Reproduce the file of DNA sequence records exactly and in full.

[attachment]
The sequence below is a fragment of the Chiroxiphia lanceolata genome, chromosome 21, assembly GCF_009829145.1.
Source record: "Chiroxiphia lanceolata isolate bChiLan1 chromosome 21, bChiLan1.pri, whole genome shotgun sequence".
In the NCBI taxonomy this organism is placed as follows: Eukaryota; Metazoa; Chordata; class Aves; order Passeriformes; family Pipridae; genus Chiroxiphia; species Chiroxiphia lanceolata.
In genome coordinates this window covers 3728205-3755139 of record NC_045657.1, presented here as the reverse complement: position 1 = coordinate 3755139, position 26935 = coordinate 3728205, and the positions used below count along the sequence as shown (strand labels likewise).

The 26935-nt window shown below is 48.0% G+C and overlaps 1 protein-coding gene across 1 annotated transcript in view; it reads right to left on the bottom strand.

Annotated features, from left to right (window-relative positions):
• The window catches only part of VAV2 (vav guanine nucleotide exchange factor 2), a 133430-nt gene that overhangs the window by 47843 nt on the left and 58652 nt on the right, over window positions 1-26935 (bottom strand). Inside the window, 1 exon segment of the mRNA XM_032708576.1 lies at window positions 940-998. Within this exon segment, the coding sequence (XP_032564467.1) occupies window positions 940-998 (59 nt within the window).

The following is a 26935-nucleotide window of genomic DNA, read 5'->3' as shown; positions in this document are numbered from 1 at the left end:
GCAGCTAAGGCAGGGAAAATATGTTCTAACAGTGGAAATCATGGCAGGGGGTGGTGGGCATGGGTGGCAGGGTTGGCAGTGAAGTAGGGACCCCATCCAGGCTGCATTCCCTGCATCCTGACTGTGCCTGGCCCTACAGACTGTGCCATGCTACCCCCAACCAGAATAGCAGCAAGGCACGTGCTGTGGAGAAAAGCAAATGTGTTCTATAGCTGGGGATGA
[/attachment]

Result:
The sequence below is a fragment of the Chiroxiphia lanceolata genome, chromosome 21, assembly GCF_009829145.1.
Source record: "Chiroxiphia lanceolata isolate bChiLan1 chromosome 21, bChiLan1.pri, whole genome shotgun sequence".
In the NCBI taxonomy this organism is placed as follows: Eukaryota; Metazoa; Chordata; class Aves; order Passeriformes; family Pipridae; genus Chiroxiphia; species Chiroxiphia lanceolata.
In genome coordinates this window covers 3728205-3755139 of record NC_045657.1, presented here as the reverse complement: position 1 = coordinate 3755139, position 26935 = coordinate 3728205, and the positions used below count along the sequence as shown (strand labels likewise).

The 26935-nt window shown below is 48.0% G+C and overlaps 1 protein-coding gene across 1 annotated transcript in view; it reads right to left on the bottom strand.

Annotated features, from left to right (window-relative positions):
• The window catches only part of VAV2 (vav guanine nucleotide exchange factor 2), a 133430-nt gene that overhangs the window by 47843 nt on the left and 58652 nt on the right, over window positions 1-26935 (bottom strand). Inside the window, 1 exon segment of the mRNA XM_032708576.1 lies at window positions 940-998. Within this exon segment, the coding sequence (XP_032564467.1) occupies window positions 940-998 (59 nt within the window).

The following is a 26935-nucleotide window of genomic DNA, read 5'->3' as shown; positions in this document are numbered from 1 at the left end:
GCAGCTAAGGCAGGGAAAATATGTTCTAACAGTGGAAATCATGGCAGGGGGTGGTGGGCATGGGTGGCAGGGTTGGCAGTGAAGTAGGGACCCCATCCAGGCTGCATTCCCTGCATCCTGACTGTGCCTGGCCCTACAGACTGTGCCATGCTACCCCCAACCAGAATAGCAGCAAGGCACGTGCTGTGGAGAAAAGCAAATGTGTTCTATAGCTGGGGATGA